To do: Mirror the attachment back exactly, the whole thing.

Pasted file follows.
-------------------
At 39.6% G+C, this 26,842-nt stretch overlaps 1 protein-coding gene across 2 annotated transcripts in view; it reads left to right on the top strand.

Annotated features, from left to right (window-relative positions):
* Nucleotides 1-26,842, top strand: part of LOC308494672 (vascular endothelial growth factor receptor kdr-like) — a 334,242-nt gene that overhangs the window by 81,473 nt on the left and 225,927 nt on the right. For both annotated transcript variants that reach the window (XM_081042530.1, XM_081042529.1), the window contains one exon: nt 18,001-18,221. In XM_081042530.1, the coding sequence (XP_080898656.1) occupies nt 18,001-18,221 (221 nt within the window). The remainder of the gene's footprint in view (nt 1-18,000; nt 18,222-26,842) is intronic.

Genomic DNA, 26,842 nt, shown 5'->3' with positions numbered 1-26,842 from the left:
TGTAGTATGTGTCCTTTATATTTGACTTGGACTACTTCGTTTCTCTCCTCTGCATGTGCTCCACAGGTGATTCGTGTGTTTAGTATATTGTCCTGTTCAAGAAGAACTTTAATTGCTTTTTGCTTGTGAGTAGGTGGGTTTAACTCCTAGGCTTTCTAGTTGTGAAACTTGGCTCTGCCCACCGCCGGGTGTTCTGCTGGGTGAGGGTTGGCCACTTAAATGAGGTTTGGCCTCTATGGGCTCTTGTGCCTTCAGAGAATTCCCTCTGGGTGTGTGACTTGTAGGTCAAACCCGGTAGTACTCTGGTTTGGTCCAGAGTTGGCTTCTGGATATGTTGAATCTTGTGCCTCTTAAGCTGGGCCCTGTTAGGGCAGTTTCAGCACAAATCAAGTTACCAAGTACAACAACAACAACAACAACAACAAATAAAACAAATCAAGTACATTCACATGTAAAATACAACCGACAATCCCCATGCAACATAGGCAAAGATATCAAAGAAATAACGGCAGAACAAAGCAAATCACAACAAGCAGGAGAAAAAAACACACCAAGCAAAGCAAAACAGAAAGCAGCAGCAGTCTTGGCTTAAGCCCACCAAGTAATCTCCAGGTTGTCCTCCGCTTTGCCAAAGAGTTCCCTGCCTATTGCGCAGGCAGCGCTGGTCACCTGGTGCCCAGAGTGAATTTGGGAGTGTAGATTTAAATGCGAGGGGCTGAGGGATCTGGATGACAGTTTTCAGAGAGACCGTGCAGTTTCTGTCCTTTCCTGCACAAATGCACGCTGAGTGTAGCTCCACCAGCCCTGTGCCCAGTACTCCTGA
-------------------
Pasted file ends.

At 39.6% G+C, this 26,842-nt stretch overlaps 1 protein-coding gene across 2 annotated transcripts in view; it reads left to right on the top strand.

Annotated features, from left to right (window-relative positions):
* Nucleotides 1-26,842, top strand: part of LOC308494672 (vascular endothelial growth factor receptor kdr-like) — a 334,242-nt gene that overhangs the window by 81,473 nt on the left and 225,927 nt on the right. For both annotated transcript variants that reach the window (XM_081042530.1, XM_081042529.1), the window contains one exon: nt 18,001-18,221. In XM_081042530.1, the coding sequence (XP_080898656.1) occupies nt 18,001-18,221 (221 nt within the window). The remainder of the gene's footprint in view (nt 1-18,000; nt 18,222-26,842) is intronic.

Genomic DNA, 26,842 nt, shown 5'->3' with positions numbered 1-26,842 from the left:
TGTAGTATGTGTCCTTTATATTTGACTTGGACTACTTCGTTTCTCTCCTCTGCATGTGCTCCACAGGTGATTCGTGTGTTTAGTATATTGTCCTGTTCAAGAAGAACTTTAATTGCTTTTTGCTTGTGAGTAGGTGGGTTTAACTCCTAGGCTTTCTAGTTGTGAAACTTGGCTCTGCCCACCGCCGGGTGTTCTGCTGGGTGAGGGTTGGCCACTTAAATGAGGTTTGGCCTCTATGGGCTCTTGTGCCTTCAGAGAATTCCCTCTGGGTGTGTGACTTGTAGGTCAAACCCGGTAGTACTCTGGTTTGGTCCAGAGTTGGCTTCTGGATATGTTGAATCTTGTGCCTCTTAAGCTGGGCCCTGTTAGGGCAGTTTCAGCACAAATCAAGTTACCAAGTACAACAACAACAACAACAACAACAAATAAAACAAATCAAGTACATTCACATGTAAAATACAACCGACAATCCCCATGCAACATAGGCAAAGATATCAAAGAAATAACGGCAGAACAAAGCAAATCACAACAAGCAGGAGAAAAAAACACACCAAGCAAAGCAAAACAGAAAGCAGCAGCAGTCTTGGCTTAAGCCCACCAAGTAATCTCCAGGTTGTCCTCCGCTTTGCCAAAGAGTTCCCTGCCTATTGCGCAGGCAGCGCTGGTCACCTGGTGCCCAGAGTGAATTTGGGAGTGTAGATTTAAATGCGAGGGGCTGAGGGATCTGGATGACAGTTTTCAGAGAGACCGTGCAGTTTCTGTCCTTTCCTGCACAAATGCACGCTGAGTGTAGCTCCACCAGCCCTGTGCCCAGTACTCCTGA